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"If you’re laughing by yourself, you know you’re doing something right.”

    Written by
  • Sean Holland
    Photography by
  • Isaac Matz

In the close to 20 years I’ve known you, I’d have to say you are without a doubt the most enthusiastic skateboarder I’ve ever met…

Well, more to the point, you’re in your 40s you still skate like a teenager, with a smile to match… At the risk of outdoing your over-complimentary journalism I know I’m far from alone in sharing this opinion. Which brings me to my first question; is your relatively new love of collage something you have found an equal enthusiasm for? Would it be a stretch to say you’ve found a new obsession?

Anything you love doing is an obsession, isn’t it? So yeah, next to skateboarding you could say it is an obsession. With something like skateboarding you can totally get in to a zone and I’ve discovered it’s also possible to get in to a zone outside of it. For me it’s nice to have something that is almost as engaging and fun as skateboarding, but at the same time it’s a lot more peaceful.

 In what way?

 Well, once I’ve decided what I want to cut, as soon as I’m cutting I can think about anything I want, get in the zone, and if I make a mistake or put the wrong thought chain together, I’m not gonna end up in a heap in the gutter. At worst I’ll cut myself and I haven’t even managed to do that yet.

 So it’s a more forgiving mistress?

 Yeah, maybe I’ll cut a line slightly wrong, but there’s not that physical threat that comes with skateboarding. I’ve always wanted to do art in some sort of way, or play music. I think making music would be an incredible process; I love the whole structure of that. But with the collage, I guess it’s as simple as the fact it’s just something that my brain really likes to do now.

 Is all your work exclusively from National Geographic magazines?

 Strictly pre-December 1989 issues of National Geographic.

 What is it about that era that you find appealing?

 For the most part, they’re really funny. The older ones are full of so many incredible images but there’s so much really un-PC stuff, racial slurs and just general inappropriateness.

 You seem to have fun with that wrongness?

 I like putting all those images together to talk about now. Sometimes I’ll talk about the future and sometimes I’ll talk about the past. But for the most part I talk about now by rearranging images and putting them into a modern context.

“…Maybe I’ll cut a line slightly wrong, but there’s not that physical threat that comes with skateboarding.”

I just love the fact you are surrounded by so many almost finished works, and so many random homeless little cutouts ranging from oiled up Swahili wrestlers to Jewish architects pondering a scale model of a high rise apartment…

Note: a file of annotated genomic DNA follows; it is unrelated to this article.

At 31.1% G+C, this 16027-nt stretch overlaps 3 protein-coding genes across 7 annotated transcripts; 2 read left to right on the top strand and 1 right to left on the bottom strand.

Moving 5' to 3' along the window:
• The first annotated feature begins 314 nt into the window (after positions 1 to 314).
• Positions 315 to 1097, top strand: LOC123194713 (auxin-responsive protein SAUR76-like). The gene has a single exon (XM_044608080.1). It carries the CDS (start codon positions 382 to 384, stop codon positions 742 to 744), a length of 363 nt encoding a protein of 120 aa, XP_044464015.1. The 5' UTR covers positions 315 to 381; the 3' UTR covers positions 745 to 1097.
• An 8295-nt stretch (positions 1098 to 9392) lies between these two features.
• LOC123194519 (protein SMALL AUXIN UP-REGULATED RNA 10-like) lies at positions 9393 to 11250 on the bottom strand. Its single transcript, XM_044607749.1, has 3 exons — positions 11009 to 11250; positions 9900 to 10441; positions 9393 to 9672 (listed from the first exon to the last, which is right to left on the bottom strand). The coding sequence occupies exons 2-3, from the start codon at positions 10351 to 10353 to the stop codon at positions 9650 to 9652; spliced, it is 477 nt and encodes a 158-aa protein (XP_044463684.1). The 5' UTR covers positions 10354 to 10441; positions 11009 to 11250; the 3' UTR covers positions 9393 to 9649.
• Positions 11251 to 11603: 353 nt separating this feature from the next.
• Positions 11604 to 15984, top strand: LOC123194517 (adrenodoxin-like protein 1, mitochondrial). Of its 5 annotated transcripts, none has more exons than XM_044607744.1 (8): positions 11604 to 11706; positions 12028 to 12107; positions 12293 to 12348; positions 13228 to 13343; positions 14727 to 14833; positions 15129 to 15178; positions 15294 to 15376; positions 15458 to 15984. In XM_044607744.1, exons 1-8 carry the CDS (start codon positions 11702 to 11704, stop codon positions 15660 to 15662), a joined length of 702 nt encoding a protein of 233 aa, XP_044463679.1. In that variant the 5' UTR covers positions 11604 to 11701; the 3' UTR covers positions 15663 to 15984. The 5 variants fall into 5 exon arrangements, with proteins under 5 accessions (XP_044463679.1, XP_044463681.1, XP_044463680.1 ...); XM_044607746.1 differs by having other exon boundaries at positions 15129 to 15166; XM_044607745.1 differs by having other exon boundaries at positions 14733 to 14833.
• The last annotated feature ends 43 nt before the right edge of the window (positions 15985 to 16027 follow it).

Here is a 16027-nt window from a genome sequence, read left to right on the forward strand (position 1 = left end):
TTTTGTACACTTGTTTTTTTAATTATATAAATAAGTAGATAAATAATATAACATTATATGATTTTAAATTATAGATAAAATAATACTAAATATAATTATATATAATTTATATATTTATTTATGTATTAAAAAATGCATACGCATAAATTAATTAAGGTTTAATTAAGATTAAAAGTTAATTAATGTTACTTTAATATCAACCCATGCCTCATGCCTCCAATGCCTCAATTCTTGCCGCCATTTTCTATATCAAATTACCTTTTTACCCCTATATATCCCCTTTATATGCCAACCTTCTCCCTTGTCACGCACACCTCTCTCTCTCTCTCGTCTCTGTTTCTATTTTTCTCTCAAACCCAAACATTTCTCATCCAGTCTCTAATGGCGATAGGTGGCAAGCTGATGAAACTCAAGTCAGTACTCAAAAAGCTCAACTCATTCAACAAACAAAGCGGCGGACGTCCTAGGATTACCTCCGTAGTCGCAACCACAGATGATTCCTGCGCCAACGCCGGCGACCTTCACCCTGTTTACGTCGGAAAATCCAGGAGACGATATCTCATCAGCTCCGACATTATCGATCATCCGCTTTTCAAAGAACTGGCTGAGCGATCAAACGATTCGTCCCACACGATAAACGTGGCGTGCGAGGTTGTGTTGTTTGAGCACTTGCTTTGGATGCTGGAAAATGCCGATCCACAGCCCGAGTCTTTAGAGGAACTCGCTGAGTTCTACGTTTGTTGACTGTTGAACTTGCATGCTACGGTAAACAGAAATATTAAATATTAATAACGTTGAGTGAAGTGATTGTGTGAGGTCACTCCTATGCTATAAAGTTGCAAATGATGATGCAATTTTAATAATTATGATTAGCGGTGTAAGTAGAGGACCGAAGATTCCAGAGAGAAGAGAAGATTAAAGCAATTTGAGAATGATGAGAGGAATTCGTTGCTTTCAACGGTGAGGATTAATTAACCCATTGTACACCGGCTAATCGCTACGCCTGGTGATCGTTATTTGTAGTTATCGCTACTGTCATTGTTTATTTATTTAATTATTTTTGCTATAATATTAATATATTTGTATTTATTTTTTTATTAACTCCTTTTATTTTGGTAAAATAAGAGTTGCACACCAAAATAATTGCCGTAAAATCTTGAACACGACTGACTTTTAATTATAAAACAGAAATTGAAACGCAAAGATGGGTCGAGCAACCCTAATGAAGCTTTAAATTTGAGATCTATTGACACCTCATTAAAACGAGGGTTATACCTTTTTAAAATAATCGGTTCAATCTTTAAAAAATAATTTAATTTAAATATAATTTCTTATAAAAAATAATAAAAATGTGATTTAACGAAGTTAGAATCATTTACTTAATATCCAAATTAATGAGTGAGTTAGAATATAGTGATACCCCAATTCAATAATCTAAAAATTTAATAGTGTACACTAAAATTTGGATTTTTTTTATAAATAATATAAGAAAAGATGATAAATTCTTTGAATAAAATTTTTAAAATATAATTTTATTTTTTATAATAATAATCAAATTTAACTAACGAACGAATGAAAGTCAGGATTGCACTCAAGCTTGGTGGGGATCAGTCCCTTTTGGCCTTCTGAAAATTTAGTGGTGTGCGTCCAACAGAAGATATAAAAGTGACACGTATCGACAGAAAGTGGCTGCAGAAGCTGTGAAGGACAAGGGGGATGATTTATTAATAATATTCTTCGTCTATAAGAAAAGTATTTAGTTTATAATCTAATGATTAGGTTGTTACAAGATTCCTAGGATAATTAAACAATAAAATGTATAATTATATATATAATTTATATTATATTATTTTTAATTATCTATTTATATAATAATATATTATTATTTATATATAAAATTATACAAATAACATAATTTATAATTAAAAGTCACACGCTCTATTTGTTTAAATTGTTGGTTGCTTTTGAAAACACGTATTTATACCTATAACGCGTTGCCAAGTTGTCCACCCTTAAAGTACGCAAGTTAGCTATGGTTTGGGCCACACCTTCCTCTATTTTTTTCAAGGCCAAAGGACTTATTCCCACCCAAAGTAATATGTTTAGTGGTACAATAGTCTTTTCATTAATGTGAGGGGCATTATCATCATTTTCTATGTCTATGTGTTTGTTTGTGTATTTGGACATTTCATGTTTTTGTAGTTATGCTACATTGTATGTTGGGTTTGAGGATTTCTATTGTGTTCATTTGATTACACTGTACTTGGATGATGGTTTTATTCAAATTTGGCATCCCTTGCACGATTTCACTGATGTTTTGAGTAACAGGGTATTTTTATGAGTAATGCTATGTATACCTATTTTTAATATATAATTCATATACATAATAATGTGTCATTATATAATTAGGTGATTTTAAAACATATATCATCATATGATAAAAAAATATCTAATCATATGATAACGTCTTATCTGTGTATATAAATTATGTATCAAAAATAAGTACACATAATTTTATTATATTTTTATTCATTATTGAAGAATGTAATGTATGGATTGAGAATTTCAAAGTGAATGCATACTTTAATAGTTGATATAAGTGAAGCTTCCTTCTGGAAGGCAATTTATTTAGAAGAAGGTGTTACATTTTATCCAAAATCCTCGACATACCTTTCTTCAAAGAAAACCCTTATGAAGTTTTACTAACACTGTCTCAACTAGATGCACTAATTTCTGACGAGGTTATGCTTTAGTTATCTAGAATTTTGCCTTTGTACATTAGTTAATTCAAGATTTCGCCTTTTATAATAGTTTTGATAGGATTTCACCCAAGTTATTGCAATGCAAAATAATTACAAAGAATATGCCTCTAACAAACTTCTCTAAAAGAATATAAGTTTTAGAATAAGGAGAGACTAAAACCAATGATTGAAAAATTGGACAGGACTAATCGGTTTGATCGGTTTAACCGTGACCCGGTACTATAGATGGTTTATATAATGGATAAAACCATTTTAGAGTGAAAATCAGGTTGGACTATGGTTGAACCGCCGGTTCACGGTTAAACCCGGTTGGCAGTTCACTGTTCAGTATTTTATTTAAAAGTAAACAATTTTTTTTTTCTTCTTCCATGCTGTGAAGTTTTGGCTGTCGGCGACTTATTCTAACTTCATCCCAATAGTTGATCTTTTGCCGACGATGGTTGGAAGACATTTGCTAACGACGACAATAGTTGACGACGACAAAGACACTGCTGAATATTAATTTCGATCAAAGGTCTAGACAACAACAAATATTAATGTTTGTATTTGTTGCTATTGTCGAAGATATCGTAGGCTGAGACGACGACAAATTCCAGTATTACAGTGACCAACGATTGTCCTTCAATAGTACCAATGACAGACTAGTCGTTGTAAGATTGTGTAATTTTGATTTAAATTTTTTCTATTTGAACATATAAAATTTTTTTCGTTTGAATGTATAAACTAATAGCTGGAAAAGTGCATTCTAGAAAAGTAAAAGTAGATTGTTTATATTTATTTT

[Laughs] I’ll have an image of space or something on the wall and then I’ll remember that in one of the folders I have a Greek Nona that would fit the scene perfectly. It doesn’t happen that much, but when your brain clicks and you realise you have the perfect unison it’s awesome.

 When do you know you’ve nailed it?

 I can always tell when I have one of those special unisons because I’ll literally start laughing aloud to myself. And if you’re laughing by yourself, you know you’re doing something right. That’s the ultimate good time.

 When did you first put together what I believe they call in art circles ‘a show’?

 The first one was the winter of 2015, at Lo-Fi store in Perth. I’m really good friends with Garth and Matt who own it, and I felt that some of the collages would appeal to them particularly to Garth because of some of the tribal and African influences in some of the work., I knew he’d vibe off some of the collages I was doing – because of some of the tribal and African influences. I shot a few through to him, and then I threw out some ideas like a T-shirt collab. From there it just opened up and he said, ‘Why don’t you put on a show here? I think it could work’. We did that, then a month after that I had another show at Spare store in Melbourne. I guess the reason so much is happening now, is… well, for starters I’m at the mercy of the decisions I made at the start of the year to do more shows. In 2016 I didn’t do too much. I did some board graphics for 4 Skate Co. and Magenta but I was kind of waiting on this big show and it just never came to fruition. I woke up on January first or second and just decided that this was the year to try and do more things, and ultimately do something over seas. As I talked about it people showed genuine interest and encouraged me to pursue it.

 Was that encouragement the transition from hobbiest to ‘artist’?

 For sure. At that stage it was still a hobby and I still thought the show could fail. The moment I realised something had happened was when I sold 70% of the work from the show. That was the moment I was like ‘Wow, people actually like them’. Before that it was a really testing time. I didn’t know how to mount them and I had to learn everything from scratch, which has now become second nature. The only reason I ever had the confidence to show my work in the first place was because my friends were so encouraging about it… and on top of that I’m having a great time doing it.